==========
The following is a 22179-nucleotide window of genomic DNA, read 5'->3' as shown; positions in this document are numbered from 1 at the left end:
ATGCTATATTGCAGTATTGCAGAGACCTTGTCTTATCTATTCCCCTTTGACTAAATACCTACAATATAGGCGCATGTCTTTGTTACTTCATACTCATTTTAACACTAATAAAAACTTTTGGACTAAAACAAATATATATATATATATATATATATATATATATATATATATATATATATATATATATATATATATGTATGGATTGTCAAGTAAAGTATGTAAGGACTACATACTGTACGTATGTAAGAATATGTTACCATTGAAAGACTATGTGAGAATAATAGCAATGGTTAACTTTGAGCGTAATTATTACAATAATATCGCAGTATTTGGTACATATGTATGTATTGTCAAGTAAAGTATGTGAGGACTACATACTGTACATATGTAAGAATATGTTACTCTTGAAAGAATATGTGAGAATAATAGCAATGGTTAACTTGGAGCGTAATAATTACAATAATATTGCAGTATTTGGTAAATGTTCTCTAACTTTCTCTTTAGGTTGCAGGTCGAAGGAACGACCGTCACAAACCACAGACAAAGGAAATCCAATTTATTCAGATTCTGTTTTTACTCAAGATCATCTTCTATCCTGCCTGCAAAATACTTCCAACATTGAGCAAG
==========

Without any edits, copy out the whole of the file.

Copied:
The following is a 22179-nucleotide window of genomic DNA, read 5'->3' as shown; positions in this document are numbered from 1 at the left end:
ATGCTATATTGCAGTATTGCAGAGACCTTGTCTTATCTATTCCCCTTTGACTAAATACCTACAATATAGGCGCATGTCTTTGTTACTTCATACTCATTTTAACACTAATAAAAACTTTTGGACTAAAACAAATATATATATATATATATATATATATATATATATATATATATATATATATATATATATATATATGTATGGATTGTCAAGTAAAGTATGTAAGGACTACATACTGTACGTATGTAAGAATATGTTACCATTGAAAGACTATGTGAGAATAATAGCAATGGTTAACTTTGAGCGTAATTATTACAATAATATCGCAGTATTTGGTACATATGTATGTATTGTCAAGTAAAGTATGTGAGGACTACATACTGTACATATGTAAGAATATGTTACTCTTGAAAGAATATGTGAGAATAATAGCAATGGTTAACTTGGAGCGTAATAATTACAATAATATTGCAGTATTTGGTAAATGTTCTCTAACTTTCTCTTTAGGTTGCAGGTCGAAGGAACGACCGTCACAAACCACAGACAAAGGAAATCCAATTTATTCAGATTCTGTTTTTACTCAAGATCATCTTCTATCCTGCCTGCAAAATACTTCCAACATTGAGCAAG